Strikes and Lock-Outs: The Rights of Employees and Employers

The Labour Relations Act 66 of 1997 as amended (hereinafter referred as to the “LRA”), regulates the law relating to strikes and lock-outs. The LRA provides and outlines the rights and protection provided to Employees who decide to embark on strike action. Furthermore, the LRA sets out the Employer’s recourse where his/her Employees embark on a strike.

There are various reasons why Employees would embark on a strike – the most common issues being to increase their wages and negotiating changes to their working conditions.

According to Section 213 of the LRA, a strike is defined as:

”…the partial or complete concerted refusal to work, or the retardation or obstruction of work, by persons who are or have been employed by the same employer or by different employers, for the purpose of remedying a grievance or resolving a dispute in respect of any matter of mutual interest between employer and employee”.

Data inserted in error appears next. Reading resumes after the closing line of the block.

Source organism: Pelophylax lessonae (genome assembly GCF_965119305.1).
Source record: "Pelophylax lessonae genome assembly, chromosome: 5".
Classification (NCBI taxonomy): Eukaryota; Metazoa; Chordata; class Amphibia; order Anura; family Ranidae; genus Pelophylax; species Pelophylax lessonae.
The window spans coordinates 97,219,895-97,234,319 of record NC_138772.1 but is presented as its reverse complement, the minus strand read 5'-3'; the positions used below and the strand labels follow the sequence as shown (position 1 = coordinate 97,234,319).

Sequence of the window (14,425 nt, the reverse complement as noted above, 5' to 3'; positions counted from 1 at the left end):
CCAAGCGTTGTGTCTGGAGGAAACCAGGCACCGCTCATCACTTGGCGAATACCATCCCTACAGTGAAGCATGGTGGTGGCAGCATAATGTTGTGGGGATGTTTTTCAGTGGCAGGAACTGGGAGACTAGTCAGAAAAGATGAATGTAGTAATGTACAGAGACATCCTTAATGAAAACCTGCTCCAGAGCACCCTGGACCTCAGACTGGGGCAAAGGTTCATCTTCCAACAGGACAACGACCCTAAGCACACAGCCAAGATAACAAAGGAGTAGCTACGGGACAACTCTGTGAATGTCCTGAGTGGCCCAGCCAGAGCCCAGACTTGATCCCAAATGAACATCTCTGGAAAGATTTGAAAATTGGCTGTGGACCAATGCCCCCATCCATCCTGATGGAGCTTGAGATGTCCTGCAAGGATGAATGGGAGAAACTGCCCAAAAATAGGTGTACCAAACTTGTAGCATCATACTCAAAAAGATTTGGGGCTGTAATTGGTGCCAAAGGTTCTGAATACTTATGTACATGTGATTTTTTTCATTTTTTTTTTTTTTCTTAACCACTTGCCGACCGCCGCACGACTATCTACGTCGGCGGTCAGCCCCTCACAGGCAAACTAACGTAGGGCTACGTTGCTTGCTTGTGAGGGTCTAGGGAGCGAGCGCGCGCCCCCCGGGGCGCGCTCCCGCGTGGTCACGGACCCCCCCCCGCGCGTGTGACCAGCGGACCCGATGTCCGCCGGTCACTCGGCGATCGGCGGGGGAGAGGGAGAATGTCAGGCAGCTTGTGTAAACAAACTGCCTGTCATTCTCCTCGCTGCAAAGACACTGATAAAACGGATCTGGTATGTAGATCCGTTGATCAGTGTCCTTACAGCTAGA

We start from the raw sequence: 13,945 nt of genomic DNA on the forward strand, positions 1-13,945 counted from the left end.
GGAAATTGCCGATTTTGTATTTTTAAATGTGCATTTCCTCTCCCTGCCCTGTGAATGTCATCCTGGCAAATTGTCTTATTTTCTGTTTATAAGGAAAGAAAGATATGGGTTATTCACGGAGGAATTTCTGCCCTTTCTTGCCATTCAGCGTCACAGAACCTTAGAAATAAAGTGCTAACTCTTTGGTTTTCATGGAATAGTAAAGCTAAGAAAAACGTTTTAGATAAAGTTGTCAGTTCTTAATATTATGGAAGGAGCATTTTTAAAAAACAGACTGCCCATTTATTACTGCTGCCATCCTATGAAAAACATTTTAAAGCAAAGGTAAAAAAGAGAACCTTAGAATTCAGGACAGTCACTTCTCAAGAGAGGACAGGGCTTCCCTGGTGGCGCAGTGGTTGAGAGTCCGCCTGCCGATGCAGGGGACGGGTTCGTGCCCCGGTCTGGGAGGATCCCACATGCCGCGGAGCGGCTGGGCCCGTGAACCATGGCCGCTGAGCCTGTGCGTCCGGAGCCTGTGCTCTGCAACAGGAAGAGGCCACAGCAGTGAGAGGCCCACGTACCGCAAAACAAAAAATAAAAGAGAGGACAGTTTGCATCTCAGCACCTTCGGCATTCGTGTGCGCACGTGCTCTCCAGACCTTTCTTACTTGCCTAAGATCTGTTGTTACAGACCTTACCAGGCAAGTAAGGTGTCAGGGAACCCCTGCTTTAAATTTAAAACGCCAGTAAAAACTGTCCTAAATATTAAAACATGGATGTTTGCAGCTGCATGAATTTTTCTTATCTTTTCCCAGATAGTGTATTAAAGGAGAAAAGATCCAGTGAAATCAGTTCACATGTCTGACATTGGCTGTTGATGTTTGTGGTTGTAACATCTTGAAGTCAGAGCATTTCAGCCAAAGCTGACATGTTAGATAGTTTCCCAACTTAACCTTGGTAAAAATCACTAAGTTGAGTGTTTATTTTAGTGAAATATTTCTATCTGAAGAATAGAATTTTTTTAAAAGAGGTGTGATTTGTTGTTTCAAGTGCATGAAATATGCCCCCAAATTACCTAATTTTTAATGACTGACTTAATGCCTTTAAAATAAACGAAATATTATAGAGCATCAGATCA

It is clear from the aforementioned that it would not be possible for a single individual to “strike” according to the LRA. There is an exception in terms of Section 64(4) where a single employee may strike once he/she has obtained a Certificate from the CCMA or Bargaining Council when the Employer unilaterally changes his/her working conditions. Furthermore, it is possible that the Employees that embark on a strike are not employed by a single or the same Employer.

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